The gastrointestinal tract (GI tract) is 9m (30') and is composed of the
mouth pharynx, esophagus, stomach, small intestine, and large intestine.
Various accessory structures also function in the processing of food:
teeth, tongue, salivary glands, liver, gall bladder, and pancreas.
The mouth possesses cheeks and lips help keep food between the upper and
lower teeth. The tongue has muscles can move it in and out and from side
to side for swallowing and chewing. Intrinsic tongue muscles alter the
size and shape of the tongue for chewing and speech. Projections are known
as papillae; some have taste buds. A number of glands around the oral
cavity produce saliva which moistens the food and prepares it to be swallowed.
The movement of food from the mouth to pharynx is a voluntary activity;
after swallowing all muscle movement is involuntary. In swallowing, the
soft palate moves upwards to close opening to nasopharynx; larynx moves
upward so that epiglottis covers the opening to the trachea so that food
does not enter lungs.
The esophagus is a 10" long tube connecting the mouth and the stomach.
It secretes mucus to facilitate the passage of the bolus of food--a dry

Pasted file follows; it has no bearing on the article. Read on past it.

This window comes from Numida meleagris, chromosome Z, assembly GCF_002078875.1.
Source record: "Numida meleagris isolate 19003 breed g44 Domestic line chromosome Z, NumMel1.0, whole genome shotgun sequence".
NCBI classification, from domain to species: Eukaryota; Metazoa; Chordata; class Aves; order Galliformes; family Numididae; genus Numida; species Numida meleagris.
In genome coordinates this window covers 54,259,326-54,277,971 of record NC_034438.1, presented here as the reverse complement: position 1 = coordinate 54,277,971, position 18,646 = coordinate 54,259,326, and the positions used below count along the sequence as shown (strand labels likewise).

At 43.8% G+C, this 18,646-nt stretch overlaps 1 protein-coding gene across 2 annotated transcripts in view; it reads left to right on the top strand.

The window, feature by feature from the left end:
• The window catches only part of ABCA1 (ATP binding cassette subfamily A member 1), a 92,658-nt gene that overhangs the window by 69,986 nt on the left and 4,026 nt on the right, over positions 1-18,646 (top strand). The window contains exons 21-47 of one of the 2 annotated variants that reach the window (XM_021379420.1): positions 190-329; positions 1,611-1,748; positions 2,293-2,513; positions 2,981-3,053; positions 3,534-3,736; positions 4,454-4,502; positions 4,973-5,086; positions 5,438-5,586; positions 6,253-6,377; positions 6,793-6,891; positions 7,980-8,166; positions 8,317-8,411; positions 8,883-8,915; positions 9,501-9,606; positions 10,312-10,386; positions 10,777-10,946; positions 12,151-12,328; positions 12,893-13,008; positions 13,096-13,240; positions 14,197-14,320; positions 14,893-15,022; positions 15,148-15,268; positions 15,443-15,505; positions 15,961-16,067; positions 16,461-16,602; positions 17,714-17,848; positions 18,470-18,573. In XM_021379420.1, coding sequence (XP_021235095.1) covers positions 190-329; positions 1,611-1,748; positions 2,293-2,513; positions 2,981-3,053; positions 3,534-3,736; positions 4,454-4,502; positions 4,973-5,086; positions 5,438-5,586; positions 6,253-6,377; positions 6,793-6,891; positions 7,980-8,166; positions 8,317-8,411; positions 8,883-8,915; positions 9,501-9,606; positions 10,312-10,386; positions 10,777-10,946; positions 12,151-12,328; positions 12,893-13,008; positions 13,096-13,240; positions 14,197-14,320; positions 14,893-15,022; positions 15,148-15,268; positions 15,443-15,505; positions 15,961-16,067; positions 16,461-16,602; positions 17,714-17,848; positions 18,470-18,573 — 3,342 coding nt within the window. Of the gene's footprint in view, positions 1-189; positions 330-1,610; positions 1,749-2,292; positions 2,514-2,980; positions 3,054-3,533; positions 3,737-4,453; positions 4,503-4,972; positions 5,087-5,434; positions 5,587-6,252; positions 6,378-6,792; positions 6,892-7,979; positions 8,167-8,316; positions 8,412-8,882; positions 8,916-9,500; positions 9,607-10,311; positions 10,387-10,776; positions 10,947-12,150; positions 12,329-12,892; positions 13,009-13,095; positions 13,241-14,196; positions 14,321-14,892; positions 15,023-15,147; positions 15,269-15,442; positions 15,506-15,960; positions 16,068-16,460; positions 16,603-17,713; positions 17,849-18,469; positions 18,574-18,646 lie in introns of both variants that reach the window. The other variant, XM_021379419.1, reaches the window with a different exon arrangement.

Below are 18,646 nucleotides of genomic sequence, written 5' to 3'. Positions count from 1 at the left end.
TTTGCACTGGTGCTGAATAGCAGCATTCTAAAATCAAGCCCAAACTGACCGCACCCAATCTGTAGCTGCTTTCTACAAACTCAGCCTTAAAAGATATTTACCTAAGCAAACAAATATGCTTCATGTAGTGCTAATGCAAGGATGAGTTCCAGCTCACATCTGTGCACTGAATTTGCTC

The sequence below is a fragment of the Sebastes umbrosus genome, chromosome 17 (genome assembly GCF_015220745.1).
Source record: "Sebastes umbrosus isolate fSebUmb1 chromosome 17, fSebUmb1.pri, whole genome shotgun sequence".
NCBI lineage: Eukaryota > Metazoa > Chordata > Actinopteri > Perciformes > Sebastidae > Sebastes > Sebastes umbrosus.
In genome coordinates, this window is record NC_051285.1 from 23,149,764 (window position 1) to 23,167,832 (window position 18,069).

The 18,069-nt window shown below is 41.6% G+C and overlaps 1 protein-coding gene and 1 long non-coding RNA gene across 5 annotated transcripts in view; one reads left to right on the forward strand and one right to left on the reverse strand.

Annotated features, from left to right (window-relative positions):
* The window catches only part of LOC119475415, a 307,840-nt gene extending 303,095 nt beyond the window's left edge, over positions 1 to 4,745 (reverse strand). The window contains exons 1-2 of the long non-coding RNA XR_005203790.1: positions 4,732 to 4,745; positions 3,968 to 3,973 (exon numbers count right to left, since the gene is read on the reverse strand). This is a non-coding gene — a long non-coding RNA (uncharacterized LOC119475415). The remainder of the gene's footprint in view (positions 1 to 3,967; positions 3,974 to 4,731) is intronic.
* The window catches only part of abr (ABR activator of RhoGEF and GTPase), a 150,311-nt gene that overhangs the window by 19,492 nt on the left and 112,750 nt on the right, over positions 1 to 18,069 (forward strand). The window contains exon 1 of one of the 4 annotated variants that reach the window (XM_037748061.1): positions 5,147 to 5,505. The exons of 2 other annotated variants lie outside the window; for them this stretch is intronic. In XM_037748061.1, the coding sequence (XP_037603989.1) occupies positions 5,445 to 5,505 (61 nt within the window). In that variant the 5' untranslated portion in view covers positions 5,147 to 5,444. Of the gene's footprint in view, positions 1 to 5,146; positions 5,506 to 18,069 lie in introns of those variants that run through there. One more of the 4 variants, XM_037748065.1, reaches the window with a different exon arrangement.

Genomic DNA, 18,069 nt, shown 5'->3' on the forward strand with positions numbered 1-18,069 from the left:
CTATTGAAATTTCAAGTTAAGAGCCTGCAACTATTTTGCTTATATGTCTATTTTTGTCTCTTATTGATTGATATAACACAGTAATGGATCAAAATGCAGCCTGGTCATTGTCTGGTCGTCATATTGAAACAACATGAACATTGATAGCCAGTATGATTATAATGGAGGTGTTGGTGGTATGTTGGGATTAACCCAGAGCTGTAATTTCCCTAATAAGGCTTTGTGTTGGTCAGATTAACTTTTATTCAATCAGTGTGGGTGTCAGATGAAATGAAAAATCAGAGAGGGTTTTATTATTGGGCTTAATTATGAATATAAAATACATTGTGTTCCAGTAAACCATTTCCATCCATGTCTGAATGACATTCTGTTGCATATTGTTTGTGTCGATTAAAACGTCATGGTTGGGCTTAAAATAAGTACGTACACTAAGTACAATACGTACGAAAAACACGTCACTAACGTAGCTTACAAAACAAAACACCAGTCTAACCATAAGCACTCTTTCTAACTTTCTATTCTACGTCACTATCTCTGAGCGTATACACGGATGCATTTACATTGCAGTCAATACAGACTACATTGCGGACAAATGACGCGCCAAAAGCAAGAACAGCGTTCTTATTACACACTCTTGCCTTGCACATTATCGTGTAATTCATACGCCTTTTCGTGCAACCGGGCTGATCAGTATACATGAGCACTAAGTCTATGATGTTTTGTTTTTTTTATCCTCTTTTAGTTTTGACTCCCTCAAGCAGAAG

bolus can't pass because of friction (dry white bread absorbs available
liquids; hard to eat without a drink). A wave of involuntary muscle movements
called peristalsis (which also occur in other areas of the GI tract) moves
the bolus down the esophagus and through the lower esophageal sphincter.
The muscular lining of the stomach has 3 layers: an outer longitudinal
layer, a middle circular layer, and an inner oblique; these layers allow
the stomach to contract in a number of ways. Most chemical digestion (using
enzymes to divide large molecules such as proteins and polysaccharides
into smaller molecules such as amino acids and monosaccharides) occurs
in the small intestine rather than the stomach. The stomach is primarily
responsible for mechanical digestion. As the food is divided into smaller
and smaller particles, this increases the ability of the digestive organs
to act on food. Peristaltic movements pass over stomach every 15-25 seconds
called mixing waves and the food is broken down and mixed with gastric
secretions to form chyme.
The pyloric sphincter separates the stomach from the small intestine and
is very narrow. Each mixing wave pushes a little gastric juice through.
As food is pushed towards the narrow sphincter, it meets resistance and
returns to the body of the stomach, allowing for constant mixing.
Two pancreatic ducts connect the pancreas to the small intestine. The
pancreas makes a variety of enzymes which aid in the digestion of carbohydrates,
lipids, and proteins.
The liver weighs about 3 pounds and after the skin, it is the body's 2nd
largest organ. Over 200 functions have been assigned to the liver, including
carbohydrate and lipid metabolism, the production of urea, synthesis of
blood proteins, the altering of drugs, storage of glycogen, and the synthesis
of bile. When bile is released into the small intestine, it emulsifies
the lipids in food (breaks them into smaller droplets ) so that digestive
enzymes can act on them.
F) GALL BLADDER
The gall bladder stores and concentrates bile (made in the liver) until